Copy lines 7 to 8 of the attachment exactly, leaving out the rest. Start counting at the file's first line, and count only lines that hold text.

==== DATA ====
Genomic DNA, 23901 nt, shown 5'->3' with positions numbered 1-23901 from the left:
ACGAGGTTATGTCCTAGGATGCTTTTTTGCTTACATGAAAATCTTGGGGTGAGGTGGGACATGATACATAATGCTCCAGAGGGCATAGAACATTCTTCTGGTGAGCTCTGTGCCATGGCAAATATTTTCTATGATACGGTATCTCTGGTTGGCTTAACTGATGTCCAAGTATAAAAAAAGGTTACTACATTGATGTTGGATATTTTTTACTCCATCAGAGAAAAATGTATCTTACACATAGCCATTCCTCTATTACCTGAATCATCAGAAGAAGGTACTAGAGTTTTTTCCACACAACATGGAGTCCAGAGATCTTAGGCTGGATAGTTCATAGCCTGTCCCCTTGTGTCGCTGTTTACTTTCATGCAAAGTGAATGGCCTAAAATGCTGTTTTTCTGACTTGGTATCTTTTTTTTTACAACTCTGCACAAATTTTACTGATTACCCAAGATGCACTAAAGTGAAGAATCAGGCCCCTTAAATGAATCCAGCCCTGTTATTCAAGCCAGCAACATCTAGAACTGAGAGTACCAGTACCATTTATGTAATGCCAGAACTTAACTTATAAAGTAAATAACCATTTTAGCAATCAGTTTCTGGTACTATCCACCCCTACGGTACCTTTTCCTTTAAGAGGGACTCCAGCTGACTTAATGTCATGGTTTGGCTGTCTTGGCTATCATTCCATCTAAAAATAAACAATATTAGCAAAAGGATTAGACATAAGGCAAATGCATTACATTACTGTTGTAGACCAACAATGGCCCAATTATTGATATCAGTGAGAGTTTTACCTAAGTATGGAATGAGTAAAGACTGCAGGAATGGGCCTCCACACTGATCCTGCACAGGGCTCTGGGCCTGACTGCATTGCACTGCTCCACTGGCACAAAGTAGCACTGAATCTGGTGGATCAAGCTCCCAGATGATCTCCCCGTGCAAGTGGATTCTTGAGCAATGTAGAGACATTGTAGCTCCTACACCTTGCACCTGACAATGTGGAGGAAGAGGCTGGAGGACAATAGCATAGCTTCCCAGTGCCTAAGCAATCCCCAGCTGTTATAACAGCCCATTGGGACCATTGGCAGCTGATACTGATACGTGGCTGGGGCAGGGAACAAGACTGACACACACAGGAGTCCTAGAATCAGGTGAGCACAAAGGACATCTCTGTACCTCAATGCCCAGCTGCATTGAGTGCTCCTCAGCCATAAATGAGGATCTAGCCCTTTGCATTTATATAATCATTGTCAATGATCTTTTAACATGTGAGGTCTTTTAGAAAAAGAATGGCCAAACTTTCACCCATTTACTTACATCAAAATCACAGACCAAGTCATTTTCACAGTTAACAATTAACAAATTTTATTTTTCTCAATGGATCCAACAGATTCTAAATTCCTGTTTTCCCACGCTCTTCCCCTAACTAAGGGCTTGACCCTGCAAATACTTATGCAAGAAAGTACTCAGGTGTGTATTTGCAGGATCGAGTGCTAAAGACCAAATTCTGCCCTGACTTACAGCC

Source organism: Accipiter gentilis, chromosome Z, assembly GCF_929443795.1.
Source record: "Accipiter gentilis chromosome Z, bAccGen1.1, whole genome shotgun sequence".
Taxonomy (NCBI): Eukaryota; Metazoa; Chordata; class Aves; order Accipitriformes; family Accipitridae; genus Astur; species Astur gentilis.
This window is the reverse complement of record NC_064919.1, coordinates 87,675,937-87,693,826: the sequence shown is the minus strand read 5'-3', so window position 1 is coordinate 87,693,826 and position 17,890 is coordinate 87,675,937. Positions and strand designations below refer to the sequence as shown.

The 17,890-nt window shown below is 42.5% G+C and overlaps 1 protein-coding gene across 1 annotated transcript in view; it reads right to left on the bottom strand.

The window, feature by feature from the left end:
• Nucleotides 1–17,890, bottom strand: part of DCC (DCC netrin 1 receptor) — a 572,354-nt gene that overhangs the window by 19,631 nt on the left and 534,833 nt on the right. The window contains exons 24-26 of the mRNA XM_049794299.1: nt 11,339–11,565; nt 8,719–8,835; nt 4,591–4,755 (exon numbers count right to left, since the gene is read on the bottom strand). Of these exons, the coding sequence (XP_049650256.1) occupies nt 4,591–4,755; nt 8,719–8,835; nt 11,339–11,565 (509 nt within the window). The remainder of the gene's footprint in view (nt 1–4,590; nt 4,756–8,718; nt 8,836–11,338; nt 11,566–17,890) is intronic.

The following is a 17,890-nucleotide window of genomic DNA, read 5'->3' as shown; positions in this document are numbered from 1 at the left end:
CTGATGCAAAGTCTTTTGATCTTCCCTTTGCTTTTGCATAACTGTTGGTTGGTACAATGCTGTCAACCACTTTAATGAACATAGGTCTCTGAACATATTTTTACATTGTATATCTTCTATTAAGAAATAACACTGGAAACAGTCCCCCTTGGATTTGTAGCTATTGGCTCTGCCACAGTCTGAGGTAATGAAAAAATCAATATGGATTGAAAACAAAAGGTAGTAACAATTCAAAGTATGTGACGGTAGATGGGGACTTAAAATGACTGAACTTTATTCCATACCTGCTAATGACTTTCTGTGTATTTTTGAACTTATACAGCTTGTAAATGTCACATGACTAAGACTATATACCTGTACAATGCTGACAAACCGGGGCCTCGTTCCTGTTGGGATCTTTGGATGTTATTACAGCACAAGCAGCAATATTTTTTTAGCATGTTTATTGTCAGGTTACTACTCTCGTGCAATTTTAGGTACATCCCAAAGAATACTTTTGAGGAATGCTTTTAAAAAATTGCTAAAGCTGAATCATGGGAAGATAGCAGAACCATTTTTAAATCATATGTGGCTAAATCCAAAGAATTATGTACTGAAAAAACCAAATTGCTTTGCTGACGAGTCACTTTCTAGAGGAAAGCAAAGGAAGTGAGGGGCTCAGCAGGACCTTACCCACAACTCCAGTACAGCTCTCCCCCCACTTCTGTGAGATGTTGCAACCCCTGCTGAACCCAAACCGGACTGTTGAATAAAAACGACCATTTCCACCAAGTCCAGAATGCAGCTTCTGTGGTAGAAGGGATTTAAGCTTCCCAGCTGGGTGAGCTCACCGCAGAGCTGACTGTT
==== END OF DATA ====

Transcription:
The 17,890-nt window shown below is 42.5% G+C and overlaps 1 protein-coding gene across 1 annotated transcript in view; it reads right to left on the bottom strand.

The window, feature by feature from the left end: